Employees who are able to refer themselves are not only more likely to reach out for support sooner, they’re also more engaged and more likely to put their treatment plan into action. This means they’re also more likely to recover before they go off sick or their performance starts to suffer.

A barrier to employers putting this approach in place is that they want to keep hold of the purse strings by only referring those in desperate need of support. Unfortunately, at a time when the NHS is struggling, this means employees don’t get the rapid access to support they need, meaning they’re more likely to go absent, costing the employer more in the long run.

4. Encourage positive peer pressure

As with most things in life, prevention is better than cure, so make sure someone is accountable for each workstation, whether it’s a desk or a checkout. By ensuring it’s ergonomically set up, employees are less likely to develop MSK issues in the first place.

It’s also good to make employees accountable for their own health. Workshops, webinars, lunch-and-learns can all be used as short, sharp educational opportunities to empower people to look after themselves. As most people find it liberating to discover they can take responsibility for their own health.

Body-mapping workshops, where groups of employees doing similar roles put dots on a map of a body to indicate where they have niggles or pain or injuries can also be useful. It will inspire discussion on where common issues are and encourage employees to share tips on ways of working and protective equipment that they find helps to inspire behaviour change.

5. Put in place reasonable adjustments

GPs alone cannot be expected to understand what someone’s workplace is like enough to say what they can still do. This means a third of ‘fit notes’ end up signing people off for four weeks or more, by which time 20% never return.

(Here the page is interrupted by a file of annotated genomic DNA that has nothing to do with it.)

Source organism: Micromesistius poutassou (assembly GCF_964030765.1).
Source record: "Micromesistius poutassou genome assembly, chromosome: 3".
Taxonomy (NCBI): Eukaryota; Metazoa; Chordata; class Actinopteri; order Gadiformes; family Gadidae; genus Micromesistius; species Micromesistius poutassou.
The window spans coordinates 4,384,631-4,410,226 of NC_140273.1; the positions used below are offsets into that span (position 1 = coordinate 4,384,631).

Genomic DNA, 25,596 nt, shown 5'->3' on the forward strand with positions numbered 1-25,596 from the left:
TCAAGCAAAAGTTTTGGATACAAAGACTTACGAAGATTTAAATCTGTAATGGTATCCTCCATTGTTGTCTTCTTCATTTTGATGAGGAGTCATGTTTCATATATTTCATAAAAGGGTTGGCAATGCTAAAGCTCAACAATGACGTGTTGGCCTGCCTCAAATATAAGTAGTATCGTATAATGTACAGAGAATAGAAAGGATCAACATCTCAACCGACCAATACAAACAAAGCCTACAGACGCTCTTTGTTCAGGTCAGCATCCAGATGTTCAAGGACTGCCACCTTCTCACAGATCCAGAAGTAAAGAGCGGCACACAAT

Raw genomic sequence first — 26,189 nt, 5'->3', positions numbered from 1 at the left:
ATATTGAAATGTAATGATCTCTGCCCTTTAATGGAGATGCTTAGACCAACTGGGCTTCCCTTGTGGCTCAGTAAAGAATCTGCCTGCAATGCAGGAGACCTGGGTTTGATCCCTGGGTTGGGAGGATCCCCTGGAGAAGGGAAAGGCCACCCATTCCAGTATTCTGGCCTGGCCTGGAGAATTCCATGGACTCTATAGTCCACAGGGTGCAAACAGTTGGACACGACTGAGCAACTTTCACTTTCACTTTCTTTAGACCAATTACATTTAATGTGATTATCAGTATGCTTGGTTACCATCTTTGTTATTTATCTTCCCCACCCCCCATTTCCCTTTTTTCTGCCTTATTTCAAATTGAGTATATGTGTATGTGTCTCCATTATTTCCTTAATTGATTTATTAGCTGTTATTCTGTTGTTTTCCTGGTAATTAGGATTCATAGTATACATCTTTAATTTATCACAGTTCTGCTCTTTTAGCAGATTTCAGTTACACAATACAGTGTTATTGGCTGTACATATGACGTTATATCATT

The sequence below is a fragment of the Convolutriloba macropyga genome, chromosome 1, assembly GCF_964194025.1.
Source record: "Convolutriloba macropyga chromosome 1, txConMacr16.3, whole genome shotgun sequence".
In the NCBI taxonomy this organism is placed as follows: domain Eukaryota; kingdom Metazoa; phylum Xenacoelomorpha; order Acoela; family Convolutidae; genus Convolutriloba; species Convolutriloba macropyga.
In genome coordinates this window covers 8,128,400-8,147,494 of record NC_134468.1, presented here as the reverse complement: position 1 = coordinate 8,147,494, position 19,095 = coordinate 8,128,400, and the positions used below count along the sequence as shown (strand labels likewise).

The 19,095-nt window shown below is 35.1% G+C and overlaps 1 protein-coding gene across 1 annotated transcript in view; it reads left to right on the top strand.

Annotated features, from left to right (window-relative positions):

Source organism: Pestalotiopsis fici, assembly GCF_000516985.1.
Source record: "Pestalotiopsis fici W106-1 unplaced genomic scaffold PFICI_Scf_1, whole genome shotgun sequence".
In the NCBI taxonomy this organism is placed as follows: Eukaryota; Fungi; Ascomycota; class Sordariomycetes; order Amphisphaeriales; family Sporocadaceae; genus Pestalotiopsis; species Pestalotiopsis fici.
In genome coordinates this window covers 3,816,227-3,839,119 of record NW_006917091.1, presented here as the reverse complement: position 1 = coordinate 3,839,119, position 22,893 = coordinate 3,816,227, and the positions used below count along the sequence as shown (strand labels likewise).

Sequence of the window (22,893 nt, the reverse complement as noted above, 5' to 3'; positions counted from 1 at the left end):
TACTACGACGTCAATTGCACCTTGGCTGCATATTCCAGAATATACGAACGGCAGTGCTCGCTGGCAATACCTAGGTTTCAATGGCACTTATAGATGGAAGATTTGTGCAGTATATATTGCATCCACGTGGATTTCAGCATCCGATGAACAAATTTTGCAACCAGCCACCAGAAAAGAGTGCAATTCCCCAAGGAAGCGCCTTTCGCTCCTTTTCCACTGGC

This has now resulted in record numbers of people falling out of the workforce due to long-term sickness. A record 2.58m people are now recorded as economically inactive by the ONS due to illness, a figure that has risen by 449,000 since the start of the pandemic.

Instead of allowing people to fall out of the workforce like this, employers can work with occupational health clinicians to identify what reasonable adjustments can be made to keep someone in work, even after they’ve been signed off sick by their GP. Not only is this good for business, but it’s also good for employees, many of whom want to continue working and earning and contributing to society, but need appropriate support to do so.

Want to empower your people to look after themselves?

Our self-referral digital service allows employees to proactively contact our Physio Information Line (PhIL) themselves. Benefits include:

  • Immediate access to a qualified clinical expert to diagnose a condition
  • Expert advice on ‘next steps’ the employee can take to improve symptoms
  • Ongoing liaison with employee to encourage self-care and alleviate any worries
  • Majority of employees helped to stay in work or achieve return to fitness
  • Employees with more severe problems signposted for further diagnostics/treatment

We can also provide educaton and training for employees and managers on how to reduce the risk of MSK issues and absence related to this.

Contact us to set up a free consultation to discuss your organisation’s particular needs.

If you would like to see how our PhIL platform works in practice, please email to set up a free demo.